My Critique of GUI Systems – Part 2: Abstractions

GUI systems are all about the abstraction.

Both Flex and eDriven.Gui have visual GUI editors, but properties being set visually are at different abstraction level than with ACS (Atlas-Collider-Script) GUIs.

High-level management

For instance when you put the list control on stage, you don’t deal with positioning individual cells, labels etc., but instead setting higher-level properties like DataProvider, list’s total width and height (as a whole) and similar.

Now – although having the visual editor available – the fact that you can do it from code makes the system more powerful/robust/extendable/performant.

For instance, a list control is also created programmatically using the same code-based system the one would use with coding approach. However, it is adapted for using in the editor.

Sugar on top

That’s why I keep repeating myself that the visual editor should only be a sugar on top and not the core feature you are starting with when building a framework (or else, you are looking for trouble).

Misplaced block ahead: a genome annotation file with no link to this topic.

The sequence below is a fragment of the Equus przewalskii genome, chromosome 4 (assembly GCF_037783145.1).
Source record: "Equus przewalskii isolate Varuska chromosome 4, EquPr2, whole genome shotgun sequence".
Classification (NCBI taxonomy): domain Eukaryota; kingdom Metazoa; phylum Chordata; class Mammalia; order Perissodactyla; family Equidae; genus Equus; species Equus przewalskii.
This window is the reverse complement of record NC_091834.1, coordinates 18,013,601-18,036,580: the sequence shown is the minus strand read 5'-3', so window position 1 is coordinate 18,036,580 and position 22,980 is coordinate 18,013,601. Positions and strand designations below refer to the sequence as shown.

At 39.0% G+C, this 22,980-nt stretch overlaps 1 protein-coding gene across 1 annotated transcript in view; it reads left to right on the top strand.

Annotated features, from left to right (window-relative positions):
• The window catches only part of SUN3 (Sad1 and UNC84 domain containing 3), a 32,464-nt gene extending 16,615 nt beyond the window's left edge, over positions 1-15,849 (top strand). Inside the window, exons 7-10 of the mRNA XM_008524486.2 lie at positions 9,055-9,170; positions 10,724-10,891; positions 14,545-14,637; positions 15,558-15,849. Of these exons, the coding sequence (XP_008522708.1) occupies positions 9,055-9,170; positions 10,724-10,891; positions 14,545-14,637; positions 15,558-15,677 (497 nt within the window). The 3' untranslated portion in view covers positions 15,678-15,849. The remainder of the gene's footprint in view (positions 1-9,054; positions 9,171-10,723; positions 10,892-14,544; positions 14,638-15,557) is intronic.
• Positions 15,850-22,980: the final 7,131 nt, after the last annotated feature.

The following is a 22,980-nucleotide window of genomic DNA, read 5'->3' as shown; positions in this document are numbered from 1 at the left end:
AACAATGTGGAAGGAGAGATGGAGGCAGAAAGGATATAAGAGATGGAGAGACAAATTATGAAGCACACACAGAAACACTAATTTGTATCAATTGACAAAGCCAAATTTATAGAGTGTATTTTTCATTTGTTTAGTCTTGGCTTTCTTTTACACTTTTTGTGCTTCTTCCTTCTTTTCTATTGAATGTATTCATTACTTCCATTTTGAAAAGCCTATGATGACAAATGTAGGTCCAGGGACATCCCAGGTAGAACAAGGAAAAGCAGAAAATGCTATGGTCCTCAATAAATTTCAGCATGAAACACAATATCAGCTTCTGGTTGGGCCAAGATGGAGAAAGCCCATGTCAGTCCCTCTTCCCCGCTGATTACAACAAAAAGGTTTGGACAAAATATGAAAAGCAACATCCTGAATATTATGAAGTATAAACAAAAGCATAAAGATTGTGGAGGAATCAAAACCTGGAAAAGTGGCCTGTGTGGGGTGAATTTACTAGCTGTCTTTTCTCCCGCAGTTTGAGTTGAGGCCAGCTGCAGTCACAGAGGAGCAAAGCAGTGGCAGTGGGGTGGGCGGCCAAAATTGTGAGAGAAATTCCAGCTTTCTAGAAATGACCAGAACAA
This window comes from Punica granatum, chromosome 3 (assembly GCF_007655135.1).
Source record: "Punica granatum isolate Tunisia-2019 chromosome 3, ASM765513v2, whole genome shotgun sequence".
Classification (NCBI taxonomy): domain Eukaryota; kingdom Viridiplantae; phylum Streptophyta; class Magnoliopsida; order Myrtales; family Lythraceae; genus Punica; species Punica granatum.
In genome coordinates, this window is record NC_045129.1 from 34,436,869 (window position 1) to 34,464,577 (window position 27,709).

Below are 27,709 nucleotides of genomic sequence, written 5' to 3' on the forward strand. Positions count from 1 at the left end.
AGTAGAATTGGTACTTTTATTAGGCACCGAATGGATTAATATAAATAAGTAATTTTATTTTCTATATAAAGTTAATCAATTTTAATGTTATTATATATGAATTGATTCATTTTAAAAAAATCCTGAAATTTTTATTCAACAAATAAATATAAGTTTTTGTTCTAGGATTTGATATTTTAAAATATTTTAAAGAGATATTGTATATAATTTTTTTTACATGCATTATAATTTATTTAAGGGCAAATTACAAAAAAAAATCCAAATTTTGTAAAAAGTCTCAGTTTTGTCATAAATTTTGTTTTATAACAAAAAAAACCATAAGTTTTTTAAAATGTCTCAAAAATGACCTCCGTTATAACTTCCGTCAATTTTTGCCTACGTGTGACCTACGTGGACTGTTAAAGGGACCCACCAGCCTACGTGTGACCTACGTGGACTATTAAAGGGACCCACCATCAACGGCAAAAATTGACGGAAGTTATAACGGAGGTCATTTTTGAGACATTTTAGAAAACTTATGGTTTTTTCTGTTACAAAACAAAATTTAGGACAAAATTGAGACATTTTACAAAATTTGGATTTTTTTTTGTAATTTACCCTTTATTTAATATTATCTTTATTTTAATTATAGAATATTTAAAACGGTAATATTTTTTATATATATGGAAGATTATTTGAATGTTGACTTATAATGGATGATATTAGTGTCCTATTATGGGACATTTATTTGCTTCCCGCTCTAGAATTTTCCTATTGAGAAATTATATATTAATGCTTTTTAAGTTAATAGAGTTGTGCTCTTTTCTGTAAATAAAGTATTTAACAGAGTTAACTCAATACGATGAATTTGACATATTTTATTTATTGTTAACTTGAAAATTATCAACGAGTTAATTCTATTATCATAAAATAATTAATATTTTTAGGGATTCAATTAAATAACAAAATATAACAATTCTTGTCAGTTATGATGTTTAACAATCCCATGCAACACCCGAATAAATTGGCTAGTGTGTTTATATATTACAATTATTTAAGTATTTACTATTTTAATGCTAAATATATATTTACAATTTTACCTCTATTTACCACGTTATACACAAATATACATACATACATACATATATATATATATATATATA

The GUI system could work perfectly and recursively if and only if complex controls could be built programmatically – using the same system.

Also, this is a way for 3rd party vendors for building and distributing their custom controls.

Dealing with components

With GUI systems like HTML, WinForms, Flex and Swing – putting the control on screen (visually) edits the XML tree and also the code part called “code behind”.

The XML markup is then during the compile time (Flex) – or at runtime (eDriven) – being “replaced” with “real” components (much like your browser turns the XML markup into the DOM tree holding interactive elements).

This way you are dealing with components indirectly.

About CSS and styling

This pre-processing phase – in styleable systems – allows the processing of the CSS; this process maps CSS properties to components targeted by given selectors.

My definition of CSS system is content delivery.

Much like the postal office dispatches their content (postal packages) to receiver addresses (houses), the CSS subsystem delivers content to GUI controls based on not-so-exact addresses (called selectors).

The difference is that a single selector can target multiple “addresses”.

This is then a centralized place where you could tweak GUI look and feel visually. Changing the button color in one place changes all the targeted buttons on the screen.

I always felt that the CSS abstraction gives designers more freedom and power then in the old system – where they were supposed to set everything inline in HTML.

And Unity’s ACS system totally reminds me of the old prehistoric pre-CSS HTML because there’s almost no abstraction (btw Unity prefabs are not the solution to this problem).

In part three of this post I’m writing more about styling – and why the HTML5 won the front-end battle.